I want to tell you about a book I got for Christmas, one that I can’t put down. The book’s is The Butchering Art, written by Dr. Lindsey FitzHarris. That title is somewhat unfortunate, because the book is hardly about butchering. Instead, it is a thorough and dramatic biography of the famous British surgeon, Dr. Joseph Lister, the man who discovered, proved, and championed the scrupulous use of antiseptics to prevent the infection of surgical wounds (think, “Listerine”).
We see Dr. Lister’s dogged laboratory work with frog tissues and yeasts, and his mastery of both pre- and post-anesthetic surgical techniques. (Pre-anesthetics, a surgeon was noted for his speed with the knife, so that patient would endure pain for as short a time as possible.)
We watch as Dr. Lister navigates the hierarchical political structures of Victorian hospitals and universities; showing us, for example, why today’s modern senior doctors are curiously called “Attendings,” and why they are only loosely tied to their hospitals.
We also see Dr. Lister and his colleagues pause in their medical-school lectures to deliver criticisms of “homeopathy,” a false-science of the era. False-science persists even today and persuades many people to refuse vaccination in the face of the Covid-19 epidemic. Of course, the Spiritual Path of Continuing Creation always comes down on the side of Real Science.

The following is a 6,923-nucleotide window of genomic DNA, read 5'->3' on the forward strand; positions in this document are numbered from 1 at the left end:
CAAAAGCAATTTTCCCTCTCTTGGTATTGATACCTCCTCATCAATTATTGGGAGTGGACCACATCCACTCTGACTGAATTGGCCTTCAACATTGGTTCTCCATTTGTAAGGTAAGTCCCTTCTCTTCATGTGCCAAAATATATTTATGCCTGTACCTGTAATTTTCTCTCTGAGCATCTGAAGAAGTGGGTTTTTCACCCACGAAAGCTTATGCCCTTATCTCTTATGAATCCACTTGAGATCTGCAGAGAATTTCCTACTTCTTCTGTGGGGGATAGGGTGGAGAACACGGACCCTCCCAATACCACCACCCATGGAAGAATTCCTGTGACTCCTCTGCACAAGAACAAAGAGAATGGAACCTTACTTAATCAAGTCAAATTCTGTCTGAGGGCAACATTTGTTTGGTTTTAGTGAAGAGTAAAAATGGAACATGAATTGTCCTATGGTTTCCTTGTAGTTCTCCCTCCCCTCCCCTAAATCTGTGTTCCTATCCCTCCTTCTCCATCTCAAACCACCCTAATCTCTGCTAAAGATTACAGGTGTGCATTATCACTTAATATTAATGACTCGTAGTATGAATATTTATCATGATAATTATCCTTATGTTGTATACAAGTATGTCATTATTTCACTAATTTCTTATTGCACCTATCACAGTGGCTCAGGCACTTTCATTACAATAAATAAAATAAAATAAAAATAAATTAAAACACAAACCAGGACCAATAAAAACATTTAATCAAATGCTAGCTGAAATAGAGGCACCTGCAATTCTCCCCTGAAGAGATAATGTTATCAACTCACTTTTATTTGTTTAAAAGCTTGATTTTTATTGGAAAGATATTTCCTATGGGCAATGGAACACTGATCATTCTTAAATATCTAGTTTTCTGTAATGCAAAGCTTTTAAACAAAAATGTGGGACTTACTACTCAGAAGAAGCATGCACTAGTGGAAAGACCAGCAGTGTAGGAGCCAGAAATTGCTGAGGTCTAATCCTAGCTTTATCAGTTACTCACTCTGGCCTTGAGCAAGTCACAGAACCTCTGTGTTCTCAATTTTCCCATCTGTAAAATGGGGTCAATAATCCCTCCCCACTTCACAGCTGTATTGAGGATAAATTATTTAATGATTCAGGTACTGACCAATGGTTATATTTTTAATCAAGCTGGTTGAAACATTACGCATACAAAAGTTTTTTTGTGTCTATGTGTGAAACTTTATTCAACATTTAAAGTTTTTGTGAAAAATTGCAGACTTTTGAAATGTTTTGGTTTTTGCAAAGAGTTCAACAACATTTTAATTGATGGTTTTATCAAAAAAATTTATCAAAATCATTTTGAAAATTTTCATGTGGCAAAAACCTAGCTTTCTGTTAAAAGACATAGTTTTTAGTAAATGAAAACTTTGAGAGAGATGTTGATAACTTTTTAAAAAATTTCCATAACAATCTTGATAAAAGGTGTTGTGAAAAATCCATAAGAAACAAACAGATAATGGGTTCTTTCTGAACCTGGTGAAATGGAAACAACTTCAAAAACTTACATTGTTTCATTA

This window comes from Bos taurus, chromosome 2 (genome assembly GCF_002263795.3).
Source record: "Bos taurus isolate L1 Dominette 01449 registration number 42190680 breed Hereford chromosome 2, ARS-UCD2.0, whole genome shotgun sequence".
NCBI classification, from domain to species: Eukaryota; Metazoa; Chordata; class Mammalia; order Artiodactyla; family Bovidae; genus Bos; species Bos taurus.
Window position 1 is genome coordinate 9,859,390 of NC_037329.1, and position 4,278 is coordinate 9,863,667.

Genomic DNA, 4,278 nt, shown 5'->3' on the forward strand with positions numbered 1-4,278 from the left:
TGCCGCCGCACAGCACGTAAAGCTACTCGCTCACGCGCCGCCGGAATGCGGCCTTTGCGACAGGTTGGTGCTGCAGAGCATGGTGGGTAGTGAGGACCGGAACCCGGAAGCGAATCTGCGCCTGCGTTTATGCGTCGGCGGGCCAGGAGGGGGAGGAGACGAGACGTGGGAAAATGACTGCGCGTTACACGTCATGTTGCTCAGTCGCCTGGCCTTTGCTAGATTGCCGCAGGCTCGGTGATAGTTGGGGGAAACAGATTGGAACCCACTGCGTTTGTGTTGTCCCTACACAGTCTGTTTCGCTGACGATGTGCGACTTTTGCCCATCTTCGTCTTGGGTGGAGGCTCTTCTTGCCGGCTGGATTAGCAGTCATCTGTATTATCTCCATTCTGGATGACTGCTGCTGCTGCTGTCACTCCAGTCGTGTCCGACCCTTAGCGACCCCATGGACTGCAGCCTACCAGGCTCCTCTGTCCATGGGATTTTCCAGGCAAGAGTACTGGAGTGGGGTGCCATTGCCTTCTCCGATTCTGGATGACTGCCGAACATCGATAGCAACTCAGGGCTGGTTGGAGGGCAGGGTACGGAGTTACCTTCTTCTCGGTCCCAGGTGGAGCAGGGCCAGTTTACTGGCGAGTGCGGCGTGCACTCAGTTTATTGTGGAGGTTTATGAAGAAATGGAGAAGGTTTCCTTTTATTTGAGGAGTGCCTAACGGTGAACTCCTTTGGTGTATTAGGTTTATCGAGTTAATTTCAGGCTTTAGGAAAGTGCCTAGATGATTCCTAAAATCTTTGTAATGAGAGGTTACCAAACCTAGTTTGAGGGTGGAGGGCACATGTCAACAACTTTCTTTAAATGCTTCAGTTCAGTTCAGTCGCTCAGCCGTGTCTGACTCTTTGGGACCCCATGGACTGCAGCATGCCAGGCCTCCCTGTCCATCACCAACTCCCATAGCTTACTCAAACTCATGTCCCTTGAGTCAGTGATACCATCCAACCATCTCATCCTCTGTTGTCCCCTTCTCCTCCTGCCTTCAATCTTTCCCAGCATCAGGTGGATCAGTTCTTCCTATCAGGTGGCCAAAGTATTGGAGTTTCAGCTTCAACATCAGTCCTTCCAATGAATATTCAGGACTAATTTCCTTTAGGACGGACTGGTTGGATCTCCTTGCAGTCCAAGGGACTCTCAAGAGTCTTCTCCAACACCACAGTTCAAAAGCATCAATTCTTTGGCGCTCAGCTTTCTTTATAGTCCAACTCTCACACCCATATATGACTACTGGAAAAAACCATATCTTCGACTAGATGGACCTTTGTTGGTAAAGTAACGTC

The Butchering Art is a bestseller, with many fine reviews inside the cover, including praise from the New York Times, The Guardian, and The Wall Street Journal, and The Spectator.
Here is a quote from the book’s back cover: “Fitzharris dramatically
reconstructs Lister’s career path in gripping detail, culminating in his audacious claim that germs were the source of all infection — and could be countered by antiseptics. Eerie and illuminating, The Butchering Art celebrates the triumph of a visionary surgeon whose quest to unite science and medicine delivered us into the modern world.”
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